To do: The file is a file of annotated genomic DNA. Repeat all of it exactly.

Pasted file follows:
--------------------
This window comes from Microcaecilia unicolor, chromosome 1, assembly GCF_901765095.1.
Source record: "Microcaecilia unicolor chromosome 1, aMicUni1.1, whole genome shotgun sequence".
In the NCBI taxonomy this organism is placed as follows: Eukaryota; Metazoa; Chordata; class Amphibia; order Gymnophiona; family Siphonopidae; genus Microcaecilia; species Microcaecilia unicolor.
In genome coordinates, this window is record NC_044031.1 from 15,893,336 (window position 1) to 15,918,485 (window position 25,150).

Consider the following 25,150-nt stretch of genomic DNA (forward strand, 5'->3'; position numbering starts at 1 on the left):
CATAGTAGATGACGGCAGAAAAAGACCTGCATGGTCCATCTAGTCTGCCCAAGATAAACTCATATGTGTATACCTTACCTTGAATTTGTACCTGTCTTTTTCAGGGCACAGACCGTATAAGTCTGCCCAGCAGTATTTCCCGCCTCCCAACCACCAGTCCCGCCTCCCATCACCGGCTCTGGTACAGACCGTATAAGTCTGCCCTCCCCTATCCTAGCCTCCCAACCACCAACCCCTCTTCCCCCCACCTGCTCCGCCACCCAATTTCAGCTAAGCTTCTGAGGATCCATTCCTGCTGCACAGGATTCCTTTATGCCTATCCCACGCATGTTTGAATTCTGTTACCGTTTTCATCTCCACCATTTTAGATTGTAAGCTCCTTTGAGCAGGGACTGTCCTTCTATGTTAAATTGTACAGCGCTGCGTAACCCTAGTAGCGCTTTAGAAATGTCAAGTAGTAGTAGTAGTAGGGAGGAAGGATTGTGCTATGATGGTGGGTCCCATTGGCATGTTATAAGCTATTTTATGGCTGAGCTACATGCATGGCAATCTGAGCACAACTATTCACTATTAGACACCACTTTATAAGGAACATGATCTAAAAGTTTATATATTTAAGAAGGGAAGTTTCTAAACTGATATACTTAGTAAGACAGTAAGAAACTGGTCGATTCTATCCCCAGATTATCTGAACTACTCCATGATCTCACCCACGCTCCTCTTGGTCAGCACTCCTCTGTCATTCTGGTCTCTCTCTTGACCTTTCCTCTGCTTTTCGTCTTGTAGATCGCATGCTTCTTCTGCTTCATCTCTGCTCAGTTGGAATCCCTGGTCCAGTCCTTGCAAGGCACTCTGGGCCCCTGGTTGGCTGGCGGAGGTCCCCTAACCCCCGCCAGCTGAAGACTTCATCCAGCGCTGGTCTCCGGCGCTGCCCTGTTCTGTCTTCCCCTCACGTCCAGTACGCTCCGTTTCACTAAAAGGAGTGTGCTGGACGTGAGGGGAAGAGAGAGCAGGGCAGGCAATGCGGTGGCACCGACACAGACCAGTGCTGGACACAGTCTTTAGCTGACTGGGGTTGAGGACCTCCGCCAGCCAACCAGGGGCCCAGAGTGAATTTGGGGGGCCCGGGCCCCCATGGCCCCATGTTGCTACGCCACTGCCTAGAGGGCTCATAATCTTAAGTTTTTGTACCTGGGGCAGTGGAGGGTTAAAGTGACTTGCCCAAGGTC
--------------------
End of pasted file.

This window comes from Microcaecilia unicolor, chromosome 1, assembly GCF_901765095.1.
Source record: "Microcaecilia unicolor chromosome 1, aMicUni1.1, whole genome shotgun sequence".
In the NCBI taxonomy this organism is placed as follows: Eukaryota; Metazoa; Chordata; class Amphibia; order Gymnophiona; family Siphonopidae; genus Microcaecilia; species Microcaecilia unicolor.
In genome coordinates, this window is record NC_044031.1 from 15,893,336 (window position 1) to 15,918,485 (window position 25,150).

Consider the following 25,150-nt stretch of genomic DNA (forward strand, 5'->3'; position numbering starts at 1 on the left):
CATAGTAGATGACGGCAGAAAAAGACCTGCATGGTCCATCTAGTCTGCCCAAGATAAACTCATATGTGTATACCTTACCTTGAATTTGTACCTGTCTTTTTCAGGGCACAGACCGTATAAGTCTGCCCAGCAGTATTTCCCGCCTCCCAACCACCAGTCCCGCCTCCCATCACCGGCTCTGGTACAGACCGTATAAGTCTGCCCTCCCCTATCCTAGCCTCCCAACCACCAACCCCTCTTCCCCCCACCTGCTCCGCCACCCAATTTCAGCTAAGCTTCTGAGGATCCATTCCTGCTGCACAGGATTCCTTTATGCCTATCCCACGCATGTTTGAATTCTGTTACCGTTTTCATCTCCACCATTTTAGATTGTAAGCTCCTTTGAGCAGGGACTGTCCTTCTATGTTAAATTGTACAGCGCTGCGTAACCCTAGTAGCGCTTTAGAAATGTCAAGTAGTAGTAGTAGTAGGGAGGAAGGATTGTGCTATGATGGTGGGTCCCATTGGCATGTTATAAGCTATTTTATGGCTGAGCTACATGCATGGCAATCTGAGCACAACTATTCACTATTAGACACCACTTTATAAGGAACATGATCTAAAAGTTTATATATTTAAGAAGGGAAGTTTCTAAACTGATATACTTAGTAAGACAGTAAGAAACTGGTCGATTCTATCCCCAGATTATCTGAACTACTCCATGATCTCACCCACGCTCCTCTTGGTCAGCACTCCTCTGTCATTCTGGTCTCTCTCTTGACCTTTCCTCTGCTTTTCGTCTTGTAGATCGCATGCTTCTTCTGCTTCATCTCTGCTCAGTTGGAATCCCTGGTCCAGTCCTTGCAAGGCACTCTGGGCCCCTGGTTGGCTGGCGGAGGTCCCCTAACCCCCGCCAGCTGAAGACTTCATCCAGCGCTGGTCTCCGGCGCTGCCCTGTTCTGTCTTCCCCTCACGTCCAGTACGCTCCGTTTCACTAAAAGGAGTGTGCTGGACGTGAGGGGAAGAGAGAGCAGGGCAGGCAATGCGGTGGCACCGACACAGACCAGTGCTGGACACAGTCTTTAGCTGACTGGGGTTGAGGACCTCCGCCAGCCAACCAGGGGCCCAGAGTGAATTTGGGGGGCCCGGGCCCCCATGGCCCCATGTTGCTACGCCACTGCCTAGAGGGCTCATAATCTTAAGTTTTTGTACCTGGGGCAGTGGAGGGTTAAAGTGACTTGCCCAAGGTC